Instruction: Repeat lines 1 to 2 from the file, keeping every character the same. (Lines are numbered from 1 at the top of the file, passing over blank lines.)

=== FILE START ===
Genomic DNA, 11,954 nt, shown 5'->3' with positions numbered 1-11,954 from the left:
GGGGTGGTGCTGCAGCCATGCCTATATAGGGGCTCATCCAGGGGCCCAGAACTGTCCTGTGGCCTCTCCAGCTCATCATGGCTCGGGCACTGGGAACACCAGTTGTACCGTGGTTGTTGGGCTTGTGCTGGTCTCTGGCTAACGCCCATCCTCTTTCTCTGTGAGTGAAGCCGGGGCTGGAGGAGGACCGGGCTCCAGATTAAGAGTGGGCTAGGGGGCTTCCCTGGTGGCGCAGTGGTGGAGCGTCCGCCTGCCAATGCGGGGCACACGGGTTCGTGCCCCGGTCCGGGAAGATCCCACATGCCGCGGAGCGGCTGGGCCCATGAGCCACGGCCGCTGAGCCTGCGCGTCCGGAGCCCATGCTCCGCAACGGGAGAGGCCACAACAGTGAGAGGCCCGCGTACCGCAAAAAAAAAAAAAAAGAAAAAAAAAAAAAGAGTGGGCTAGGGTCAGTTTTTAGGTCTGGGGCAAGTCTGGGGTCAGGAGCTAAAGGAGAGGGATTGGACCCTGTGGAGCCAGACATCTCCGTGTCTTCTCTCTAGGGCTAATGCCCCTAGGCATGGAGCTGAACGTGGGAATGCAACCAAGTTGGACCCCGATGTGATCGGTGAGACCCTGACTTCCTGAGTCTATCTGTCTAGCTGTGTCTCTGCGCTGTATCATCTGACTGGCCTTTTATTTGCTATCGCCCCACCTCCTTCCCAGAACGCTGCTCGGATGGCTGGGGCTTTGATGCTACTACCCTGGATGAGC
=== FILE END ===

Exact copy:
Genomic DNA, 11,954 nt, shown 5'->3' with positions numbered 1-11,954 from the left:
GGGGTGGTGCTGCAGCCATGCCTATATAGGGGCTCATCCAGGGGCCCAGAACTGTCCTGTGGCCTCTCCAGCTCATCATGGCTCGGGCACTGGGAACACCAGTTGTACCGTGGTTGTTGGGCTTGTGCTGGTCTCTGGCTAACGCCCATCCTCTTTCTCTGTGAGTGAAGCCGGGGCTGGAGGAGGACCGGGCTCCAGATTAAGAGTGGGCTAGGGGGCTTCCCTGGTGGCGCAGTGGTGGAGCGTCCGCCTGCCAATGCGGGGCACACGGGTTCGTGCCCCGGTCCGGGAAGATCCCACATGCCGCGGAGCGGCTGGGCCCATGAGCCACGGCCGCTGAGCCTGCGCGTCCGGAGCCCATGCTCCGCAACGGGAGAGGCCACAACAGTGAGAGGCCCGCGTACCGCAAAAAAAAAAAAAAAGAAAAAAAAAAAAAGAGTGGGCTAGGGTCAGTTTTTAGGTCTGGGGCAAGTCTGGGGTCAGGAGCTAAAGGAGAGGGATTGGACCCTGTGGAGCCAGACATCTCCGTGTCTTCTCTCTAGGGCTAATGCCCCTAGGCATGGAGCTGAACGTGGGAATGCAACCAAGTTGGACCCCGATGTGATCGGTGAGACCCTGACTTCCTGAGTCTATCTGTCTAGCTGTGTCTCTGCGCTGTATCATCTGACTGGCCTTTTATTTGCTATCGCCCCACCTCCTTCCCAGAACGCTGCTCGGATGGCTGGGGCTTTGATGCTACTACCCTGGATGAGC